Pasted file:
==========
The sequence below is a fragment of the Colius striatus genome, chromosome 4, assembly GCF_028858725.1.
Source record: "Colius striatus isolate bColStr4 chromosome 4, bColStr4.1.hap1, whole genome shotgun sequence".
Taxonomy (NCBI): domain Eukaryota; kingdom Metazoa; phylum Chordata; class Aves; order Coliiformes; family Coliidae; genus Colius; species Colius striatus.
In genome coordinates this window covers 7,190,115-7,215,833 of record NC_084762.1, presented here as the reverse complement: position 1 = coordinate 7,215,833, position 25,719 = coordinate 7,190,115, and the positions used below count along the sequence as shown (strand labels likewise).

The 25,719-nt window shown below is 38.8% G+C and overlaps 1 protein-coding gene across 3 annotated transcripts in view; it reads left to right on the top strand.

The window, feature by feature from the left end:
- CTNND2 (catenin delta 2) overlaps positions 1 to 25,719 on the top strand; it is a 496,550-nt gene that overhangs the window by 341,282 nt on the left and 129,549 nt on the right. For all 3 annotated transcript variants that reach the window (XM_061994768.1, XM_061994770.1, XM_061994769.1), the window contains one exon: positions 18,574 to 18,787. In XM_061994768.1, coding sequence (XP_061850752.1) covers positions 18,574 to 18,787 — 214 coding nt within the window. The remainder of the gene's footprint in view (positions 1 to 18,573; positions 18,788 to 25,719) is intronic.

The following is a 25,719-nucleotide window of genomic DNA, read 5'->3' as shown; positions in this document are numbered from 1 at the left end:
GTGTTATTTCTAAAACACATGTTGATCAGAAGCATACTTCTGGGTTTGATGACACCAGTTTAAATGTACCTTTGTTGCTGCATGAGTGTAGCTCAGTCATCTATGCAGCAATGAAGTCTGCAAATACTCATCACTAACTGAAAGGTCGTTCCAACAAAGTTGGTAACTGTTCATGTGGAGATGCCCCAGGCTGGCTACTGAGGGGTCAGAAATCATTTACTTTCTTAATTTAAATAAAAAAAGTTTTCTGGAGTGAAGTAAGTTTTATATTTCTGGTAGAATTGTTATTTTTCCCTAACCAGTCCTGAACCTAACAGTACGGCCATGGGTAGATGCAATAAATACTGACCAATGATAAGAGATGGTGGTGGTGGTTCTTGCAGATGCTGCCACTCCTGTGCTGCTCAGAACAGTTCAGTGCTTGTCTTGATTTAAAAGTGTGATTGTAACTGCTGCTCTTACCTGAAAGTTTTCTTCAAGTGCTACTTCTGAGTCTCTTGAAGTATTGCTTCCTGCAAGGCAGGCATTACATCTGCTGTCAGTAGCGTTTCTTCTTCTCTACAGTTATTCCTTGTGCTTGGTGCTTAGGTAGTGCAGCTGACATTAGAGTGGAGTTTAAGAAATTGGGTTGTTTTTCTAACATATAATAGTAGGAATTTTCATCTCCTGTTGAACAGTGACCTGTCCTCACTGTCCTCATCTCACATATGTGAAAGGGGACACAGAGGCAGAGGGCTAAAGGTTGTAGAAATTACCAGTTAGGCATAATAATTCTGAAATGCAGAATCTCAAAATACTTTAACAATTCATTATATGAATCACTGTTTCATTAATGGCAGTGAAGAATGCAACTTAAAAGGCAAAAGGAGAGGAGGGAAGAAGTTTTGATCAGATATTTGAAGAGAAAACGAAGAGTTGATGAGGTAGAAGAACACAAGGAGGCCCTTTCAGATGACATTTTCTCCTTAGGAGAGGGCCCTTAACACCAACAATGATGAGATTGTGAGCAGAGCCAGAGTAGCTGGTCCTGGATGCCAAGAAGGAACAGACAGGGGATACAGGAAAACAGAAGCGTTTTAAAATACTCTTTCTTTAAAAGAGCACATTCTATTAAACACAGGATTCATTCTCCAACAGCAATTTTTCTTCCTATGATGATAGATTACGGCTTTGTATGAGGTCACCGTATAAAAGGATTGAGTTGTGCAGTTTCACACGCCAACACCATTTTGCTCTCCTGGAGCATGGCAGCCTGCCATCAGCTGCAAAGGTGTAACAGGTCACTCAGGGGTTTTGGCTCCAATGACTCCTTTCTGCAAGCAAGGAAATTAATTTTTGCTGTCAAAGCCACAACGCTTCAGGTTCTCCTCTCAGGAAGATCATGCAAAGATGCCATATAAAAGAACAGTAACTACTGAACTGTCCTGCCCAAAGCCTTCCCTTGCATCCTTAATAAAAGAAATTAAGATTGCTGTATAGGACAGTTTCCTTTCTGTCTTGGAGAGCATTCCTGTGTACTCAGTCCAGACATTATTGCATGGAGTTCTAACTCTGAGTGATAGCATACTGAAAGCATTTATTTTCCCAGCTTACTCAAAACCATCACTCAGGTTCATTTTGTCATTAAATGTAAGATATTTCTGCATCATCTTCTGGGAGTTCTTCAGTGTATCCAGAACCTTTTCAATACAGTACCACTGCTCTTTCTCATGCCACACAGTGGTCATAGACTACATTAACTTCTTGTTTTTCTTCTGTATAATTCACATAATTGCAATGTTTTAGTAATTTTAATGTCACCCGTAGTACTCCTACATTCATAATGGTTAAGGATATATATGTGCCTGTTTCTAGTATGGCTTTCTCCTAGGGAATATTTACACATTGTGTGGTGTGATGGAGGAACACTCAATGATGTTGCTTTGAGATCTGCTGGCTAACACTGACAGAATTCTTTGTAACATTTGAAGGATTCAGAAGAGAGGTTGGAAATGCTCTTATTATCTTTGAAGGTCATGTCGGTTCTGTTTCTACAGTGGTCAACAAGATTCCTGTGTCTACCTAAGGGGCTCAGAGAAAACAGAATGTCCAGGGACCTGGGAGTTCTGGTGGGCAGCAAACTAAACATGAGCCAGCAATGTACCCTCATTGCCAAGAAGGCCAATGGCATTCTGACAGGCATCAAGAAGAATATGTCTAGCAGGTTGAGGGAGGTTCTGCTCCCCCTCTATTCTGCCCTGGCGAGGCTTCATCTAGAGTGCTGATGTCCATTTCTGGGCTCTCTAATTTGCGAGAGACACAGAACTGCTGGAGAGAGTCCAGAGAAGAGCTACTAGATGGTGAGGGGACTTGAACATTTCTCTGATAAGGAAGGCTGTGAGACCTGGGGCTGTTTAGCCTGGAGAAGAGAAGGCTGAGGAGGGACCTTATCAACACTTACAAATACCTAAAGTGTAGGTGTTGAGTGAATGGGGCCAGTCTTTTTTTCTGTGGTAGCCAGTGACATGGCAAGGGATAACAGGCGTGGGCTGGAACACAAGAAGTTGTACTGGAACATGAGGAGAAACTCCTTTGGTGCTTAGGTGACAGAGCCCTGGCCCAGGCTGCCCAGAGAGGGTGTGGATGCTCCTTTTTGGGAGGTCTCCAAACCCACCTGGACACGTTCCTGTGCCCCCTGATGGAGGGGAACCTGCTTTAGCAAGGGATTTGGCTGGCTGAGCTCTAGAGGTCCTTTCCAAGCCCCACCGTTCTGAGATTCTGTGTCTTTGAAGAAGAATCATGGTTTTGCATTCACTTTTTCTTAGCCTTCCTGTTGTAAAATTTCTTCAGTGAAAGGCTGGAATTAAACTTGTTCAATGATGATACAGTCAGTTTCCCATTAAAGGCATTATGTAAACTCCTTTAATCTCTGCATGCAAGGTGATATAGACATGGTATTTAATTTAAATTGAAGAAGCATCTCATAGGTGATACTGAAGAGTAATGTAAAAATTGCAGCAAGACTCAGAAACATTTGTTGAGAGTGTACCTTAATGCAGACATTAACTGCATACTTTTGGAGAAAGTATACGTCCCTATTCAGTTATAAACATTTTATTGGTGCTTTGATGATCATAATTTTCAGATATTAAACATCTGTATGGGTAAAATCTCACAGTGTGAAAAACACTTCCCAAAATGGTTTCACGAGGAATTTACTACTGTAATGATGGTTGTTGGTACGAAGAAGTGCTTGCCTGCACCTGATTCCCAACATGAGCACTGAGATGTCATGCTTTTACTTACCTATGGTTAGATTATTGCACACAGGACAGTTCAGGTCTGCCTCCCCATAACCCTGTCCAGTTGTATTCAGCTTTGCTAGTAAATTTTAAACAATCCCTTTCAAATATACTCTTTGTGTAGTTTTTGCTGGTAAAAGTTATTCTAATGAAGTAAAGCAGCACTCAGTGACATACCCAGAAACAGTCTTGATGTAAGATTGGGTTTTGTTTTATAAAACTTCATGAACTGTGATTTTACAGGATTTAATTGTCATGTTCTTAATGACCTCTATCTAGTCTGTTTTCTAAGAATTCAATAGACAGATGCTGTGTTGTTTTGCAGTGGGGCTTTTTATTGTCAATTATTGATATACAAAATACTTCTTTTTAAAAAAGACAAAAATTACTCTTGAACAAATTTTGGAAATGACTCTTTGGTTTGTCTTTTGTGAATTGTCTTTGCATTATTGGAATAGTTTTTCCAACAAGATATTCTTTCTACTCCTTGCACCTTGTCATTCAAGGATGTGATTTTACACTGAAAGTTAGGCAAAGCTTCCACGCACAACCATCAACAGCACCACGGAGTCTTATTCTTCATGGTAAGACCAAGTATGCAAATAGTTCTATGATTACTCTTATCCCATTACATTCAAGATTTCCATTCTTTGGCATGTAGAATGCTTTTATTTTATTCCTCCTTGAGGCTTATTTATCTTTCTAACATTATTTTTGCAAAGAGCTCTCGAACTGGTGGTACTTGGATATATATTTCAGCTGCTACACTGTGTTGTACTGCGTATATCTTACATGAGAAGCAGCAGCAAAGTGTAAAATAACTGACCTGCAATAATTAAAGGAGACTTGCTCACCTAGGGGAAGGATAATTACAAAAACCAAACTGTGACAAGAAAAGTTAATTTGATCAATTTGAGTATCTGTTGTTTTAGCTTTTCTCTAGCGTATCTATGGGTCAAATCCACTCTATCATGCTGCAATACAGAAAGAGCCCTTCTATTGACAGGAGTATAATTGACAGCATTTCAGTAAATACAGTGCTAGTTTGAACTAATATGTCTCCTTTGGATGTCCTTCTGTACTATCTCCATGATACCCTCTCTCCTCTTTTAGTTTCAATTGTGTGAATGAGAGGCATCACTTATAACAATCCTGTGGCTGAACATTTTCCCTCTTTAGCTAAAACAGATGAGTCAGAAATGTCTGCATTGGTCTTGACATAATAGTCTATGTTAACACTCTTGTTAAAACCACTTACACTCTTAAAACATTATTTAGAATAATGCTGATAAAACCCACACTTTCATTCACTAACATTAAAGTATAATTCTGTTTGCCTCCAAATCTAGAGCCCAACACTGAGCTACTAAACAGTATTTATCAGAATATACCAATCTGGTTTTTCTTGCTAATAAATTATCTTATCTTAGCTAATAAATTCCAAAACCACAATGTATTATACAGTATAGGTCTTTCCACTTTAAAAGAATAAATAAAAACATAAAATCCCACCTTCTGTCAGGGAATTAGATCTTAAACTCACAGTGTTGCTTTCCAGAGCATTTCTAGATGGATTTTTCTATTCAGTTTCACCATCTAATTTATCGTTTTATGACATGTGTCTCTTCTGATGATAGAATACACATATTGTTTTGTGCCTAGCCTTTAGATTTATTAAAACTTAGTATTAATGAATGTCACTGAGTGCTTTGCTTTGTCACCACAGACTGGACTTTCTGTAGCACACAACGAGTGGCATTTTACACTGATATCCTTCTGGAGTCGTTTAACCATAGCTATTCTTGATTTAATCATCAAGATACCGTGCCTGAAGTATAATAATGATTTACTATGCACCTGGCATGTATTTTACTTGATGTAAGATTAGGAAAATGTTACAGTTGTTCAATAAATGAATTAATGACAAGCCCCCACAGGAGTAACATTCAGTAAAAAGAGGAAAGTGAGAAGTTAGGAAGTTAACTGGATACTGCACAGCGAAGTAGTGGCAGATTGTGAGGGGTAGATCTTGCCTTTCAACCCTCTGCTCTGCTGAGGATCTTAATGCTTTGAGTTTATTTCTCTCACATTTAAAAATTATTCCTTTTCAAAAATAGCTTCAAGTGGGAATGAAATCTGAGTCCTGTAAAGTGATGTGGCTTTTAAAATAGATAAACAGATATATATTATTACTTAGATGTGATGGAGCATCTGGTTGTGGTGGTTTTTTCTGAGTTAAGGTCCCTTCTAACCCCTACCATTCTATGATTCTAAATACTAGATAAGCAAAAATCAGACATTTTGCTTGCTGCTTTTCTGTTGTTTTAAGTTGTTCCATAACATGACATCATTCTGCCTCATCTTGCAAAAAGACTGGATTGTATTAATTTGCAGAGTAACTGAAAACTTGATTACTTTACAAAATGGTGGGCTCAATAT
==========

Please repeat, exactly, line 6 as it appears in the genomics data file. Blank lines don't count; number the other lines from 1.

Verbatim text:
The window, feature by feature from the left end: